Philosophy

Do Most People Enter Philosophy Already Atheist?

I am now only months behind in answering emails. I have a string of excellent questions from readers that I will try to get to at weeks’ end.

From reader S: “I have a few questions if you don’t mind. I would greatly appreciate the help. The questions are intertwined and you should be able to answer them quickly. On the surface it appears that many current philosophers are atheists statistically. My questions are related to this.”

I haven’t made a survey, and I certainly can’t look into the soul of any man, but it’s a reasonable guess that professional, which is to say academic, philosophers are mostly atheists, sure. Or they have a non-classical view of theology.

Here, for example, is the list of philosophy dons at Cambridge. Lots of logic, metaphysics, epistemology, science and so forth. Nothing that cries out about theology, the Queen of Sciences, as Newman said. No classical religion either, but there are some feminist this or thats, priestesses of our modern religion.

Of course, metaphysics, and even to an extent epistemology, is where you’d find the philosophy of God, but there doesn’t appear to be a strong interest in that subject at Cambridge.

Surprisingly, religion is represented at Harvard. There’s even a guy who thinks about how people thought about God. But it’s not clear that he himself thinks about God. That could be because of standard academic risk aversion, of not wanting to go on record and be condemned as “intolerant.” I emphasize this gentleman may be orders of magnitude more faithful than Yours Truly, which, of course, is not saying much.

“1. Do most people enter philosophy already atheist and so there is a bias towards atheism?”

Those who enter it academically, yes, especially at the highest levels (grad school). It depends on the institution, there being a handful of genuine Christian academies, but elsewhere there is a definite bias against classical theism, which is outweighed, though, by the bias toward other matters, which all sort of assume atheism, even if they are not explicit about it.

“2. Do people enter philosophy and then lose their faith?”

No more than they do for entering other fields, such as any science.

I’ve said this a hundred times, but you can go to the “best” schools and earn a PhD in science and never even once have to do any reading in philosophy, which is why many scientists mistakenly believe science can do without a philosophy. But you can also earn a PhD in philosophy without having to do any reading in science or Christianity.

Of course, I mean serious reading and not the one or two obligatory courses they force people to take in disciplines not their own to keep up enrollments.

“3. How do you remain steadfast in your faith when so many of your contemporaries are atheists?”

I started, in school anyway, the same as they did, not believing in much of anything, even though I was raised Catholic. I got out of my unthinking atheism, such as it was, by reading philosophy. David Stove figured heavily in this, and he himself proclaimed himself to be an atheist, though I can’t, after reading him, see if really believed that. What was important about him, before I came to the more classical authors, was his willingness to laugh at the bullshit being produced in philosophy and in our declining culture.

So you see, it works both ways.

Staying this way is easy. I made the same mistakes most scientists did and do, and so now I can see them all clearly. I haven’t come across any new mistakes. Meaning I haven’t seen anything to challenge my beliefs. Not foundationally. I couldn’t now be convinced that the existence of God, for instance, is anything but necessary.

“4. Anything else you might want to say regarding this subject”

That academic philosophy is largely useless for most people is a clear problem, and it relates to university itself growing increasingly useless. It either imbues scientism or it indoctrinates worthy, while teaching less and less.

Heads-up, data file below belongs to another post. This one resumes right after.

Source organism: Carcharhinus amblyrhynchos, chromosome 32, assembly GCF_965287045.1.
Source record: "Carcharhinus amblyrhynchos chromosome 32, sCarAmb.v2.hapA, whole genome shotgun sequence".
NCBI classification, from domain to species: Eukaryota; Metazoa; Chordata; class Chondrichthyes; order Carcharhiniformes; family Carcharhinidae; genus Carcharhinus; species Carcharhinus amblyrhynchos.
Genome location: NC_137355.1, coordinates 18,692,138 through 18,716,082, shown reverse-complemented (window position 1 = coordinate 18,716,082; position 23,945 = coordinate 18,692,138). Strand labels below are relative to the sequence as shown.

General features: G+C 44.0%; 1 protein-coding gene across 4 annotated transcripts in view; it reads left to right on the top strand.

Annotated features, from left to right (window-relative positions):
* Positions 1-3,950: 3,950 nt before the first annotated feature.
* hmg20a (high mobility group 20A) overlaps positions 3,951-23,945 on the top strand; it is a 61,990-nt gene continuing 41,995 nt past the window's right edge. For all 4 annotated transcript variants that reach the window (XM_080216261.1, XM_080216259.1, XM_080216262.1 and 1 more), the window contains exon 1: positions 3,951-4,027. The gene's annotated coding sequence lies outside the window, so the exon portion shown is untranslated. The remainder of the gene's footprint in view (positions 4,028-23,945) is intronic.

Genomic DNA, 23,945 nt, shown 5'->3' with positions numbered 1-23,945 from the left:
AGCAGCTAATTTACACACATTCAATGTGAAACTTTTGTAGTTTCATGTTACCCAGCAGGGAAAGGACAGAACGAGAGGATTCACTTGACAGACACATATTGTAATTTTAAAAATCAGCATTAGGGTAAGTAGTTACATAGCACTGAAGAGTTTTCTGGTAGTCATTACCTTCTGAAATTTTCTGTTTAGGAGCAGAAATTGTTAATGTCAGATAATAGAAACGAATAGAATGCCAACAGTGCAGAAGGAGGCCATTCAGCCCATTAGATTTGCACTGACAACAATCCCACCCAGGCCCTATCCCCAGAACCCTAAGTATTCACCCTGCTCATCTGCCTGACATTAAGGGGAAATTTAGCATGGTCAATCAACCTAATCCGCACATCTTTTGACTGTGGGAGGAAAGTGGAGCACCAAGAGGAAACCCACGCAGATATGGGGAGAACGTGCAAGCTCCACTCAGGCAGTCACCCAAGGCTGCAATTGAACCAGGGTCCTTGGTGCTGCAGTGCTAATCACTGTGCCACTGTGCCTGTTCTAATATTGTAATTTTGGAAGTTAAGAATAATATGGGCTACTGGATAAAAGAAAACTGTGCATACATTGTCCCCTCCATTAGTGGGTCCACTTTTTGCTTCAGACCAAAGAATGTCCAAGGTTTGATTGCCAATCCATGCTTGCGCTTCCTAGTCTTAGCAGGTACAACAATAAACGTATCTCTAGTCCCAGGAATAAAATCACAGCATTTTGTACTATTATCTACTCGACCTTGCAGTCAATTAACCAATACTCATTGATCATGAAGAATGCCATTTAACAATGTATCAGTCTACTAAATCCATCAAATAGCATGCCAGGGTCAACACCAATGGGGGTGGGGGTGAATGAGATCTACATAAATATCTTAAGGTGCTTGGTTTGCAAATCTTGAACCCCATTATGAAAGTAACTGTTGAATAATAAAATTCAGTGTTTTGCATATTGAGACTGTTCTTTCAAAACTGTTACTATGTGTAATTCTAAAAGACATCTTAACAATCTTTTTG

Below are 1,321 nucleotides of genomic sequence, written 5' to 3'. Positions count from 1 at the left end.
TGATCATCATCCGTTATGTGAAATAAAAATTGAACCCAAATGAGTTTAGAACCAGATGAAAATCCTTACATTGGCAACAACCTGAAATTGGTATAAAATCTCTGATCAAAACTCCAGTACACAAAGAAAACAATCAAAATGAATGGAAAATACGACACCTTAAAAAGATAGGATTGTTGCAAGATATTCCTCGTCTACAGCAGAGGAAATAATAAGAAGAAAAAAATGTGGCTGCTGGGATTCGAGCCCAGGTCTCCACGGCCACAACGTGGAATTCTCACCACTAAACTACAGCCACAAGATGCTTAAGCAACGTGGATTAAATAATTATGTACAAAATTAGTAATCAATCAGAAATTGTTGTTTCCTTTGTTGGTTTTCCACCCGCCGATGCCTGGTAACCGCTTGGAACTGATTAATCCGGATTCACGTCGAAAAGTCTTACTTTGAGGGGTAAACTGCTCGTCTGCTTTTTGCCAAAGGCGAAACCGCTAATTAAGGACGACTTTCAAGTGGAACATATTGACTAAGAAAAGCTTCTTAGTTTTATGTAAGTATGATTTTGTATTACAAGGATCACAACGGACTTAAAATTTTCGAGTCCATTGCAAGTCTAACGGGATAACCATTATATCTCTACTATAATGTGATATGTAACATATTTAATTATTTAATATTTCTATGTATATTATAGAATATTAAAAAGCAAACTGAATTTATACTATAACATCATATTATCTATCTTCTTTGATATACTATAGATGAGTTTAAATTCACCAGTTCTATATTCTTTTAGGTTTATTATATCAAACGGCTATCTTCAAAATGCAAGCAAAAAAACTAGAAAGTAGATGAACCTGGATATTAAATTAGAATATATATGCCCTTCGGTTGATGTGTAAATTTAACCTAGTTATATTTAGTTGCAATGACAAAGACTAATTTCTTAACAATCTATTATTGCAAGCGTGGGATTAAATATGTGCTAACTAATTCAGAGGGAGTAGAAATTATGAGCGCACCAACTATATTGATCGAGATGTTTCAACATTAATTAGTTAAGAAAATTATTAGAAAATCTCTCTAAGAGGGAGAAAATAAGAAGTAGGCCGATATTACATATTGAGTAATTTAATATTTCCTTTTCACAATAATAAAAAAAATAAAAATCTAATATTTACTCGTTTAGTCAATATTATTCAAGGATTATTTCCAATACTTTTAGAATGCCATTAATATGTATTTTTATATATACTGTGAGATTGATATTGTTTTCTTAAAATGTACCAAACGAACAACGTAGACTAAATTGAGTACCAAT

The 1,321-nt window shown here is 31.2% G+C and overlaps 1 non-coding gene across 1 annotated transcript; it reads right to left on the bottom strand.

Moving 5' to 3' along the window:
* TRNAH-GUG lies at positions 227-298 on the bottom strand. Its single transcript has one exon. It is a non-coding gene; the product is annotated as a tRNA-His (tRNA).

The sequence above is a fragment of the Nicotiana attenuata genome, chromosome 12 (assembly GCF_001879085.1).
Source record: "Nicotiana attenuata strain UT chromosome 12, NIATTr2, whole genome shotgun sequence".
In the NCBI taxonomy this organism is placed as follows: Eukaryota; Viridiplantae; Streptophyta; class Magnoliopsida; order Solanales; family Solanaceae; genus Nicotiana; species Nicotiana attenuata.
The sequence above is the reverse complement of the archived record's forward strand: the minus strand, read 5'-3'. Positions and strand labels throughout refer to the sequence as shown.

“I felt you would have some insight on this given your line of work

“Thank you”

Most welcome.

Categories: Philosophy

7 replies »

  1. IANAPP!
    (I’ll try not to get too wordy — but “wordy” is what I am: I got caught up in language philosophy, Ayers et al., thence to process and aesthetics; back to Wittgenstein’s language games: I was sorta saved by Logic, and Mathematical Logic… Kept busy by technical things, I was free to peruse anything that talked *about* the Good Life, including Politics. And Economics (not the “dismal” but the Moral…)
    (God talk was mostly shallow… But some few poets, atheist though they be, by profession, couldn’t help pointing to the infinite! And Beyond the “No matter; never Mind” quipping disregard of hard questions, philosophers joked *about* their superior useless-ness… Seeking the most convincing of non-answers…
    (But they lived differently. Else they were joyless!
    (Socrates -it seemed to me, early on- never converted to his way of thinking his star pupil. More’s the pity!
    (DesCarte converted the western world to his way of thinking! Pity aplenty…
    (We search for Truth, and find all the ways to avoid it.
    (What happened?
    (A “lost” poem helps to explain:)

    BEING BUT MEN
    by Dylan Thomas

    Being but men, we walked into the trees
    Afraid, letting our syllables be soft
    For fear of waking the rooks,
    For fear of coming
    Noiselessly into a world of wings and cries.

    If we were children we might climb,
    Catch the rooks sleeping, and break no twig,
    And, after the soft ascent,
    Thrust out our heads above the branches
    To wonder at the unfailing stars.

    Out of confusion, as the way is,
    And the wonder, that man knows,
    Out of the chaos would come bliss.

    That, then, is loveliness, we said,
    Children in wonder watching the stars,
    Is the aim and the end.

    Being but men, we walked into the trees.

    http://www.amazon.com/exec/obidos/ASIN/0811218813/braipick-20

  2. I was in philosophy 40 years ago. My philosophy professor was an arrogant *** who refused to say whether or not he believed in God because he might influence us idiot students. (He was an excellent teacher, but as a human being…..) He was an atheist, most definitely, whether he wanted to influence us idiot students or not. He was that transparent and arrogant. I’m not sure if he entered philosophy an atheist or not. I would guess he did.

    I don’t know if students entered philosophy as atheists. Are they not mostly atheist anyway? I will say there are few religion/philosophy major combinations, though as religion becomes Satanic, I’m sure there are many more.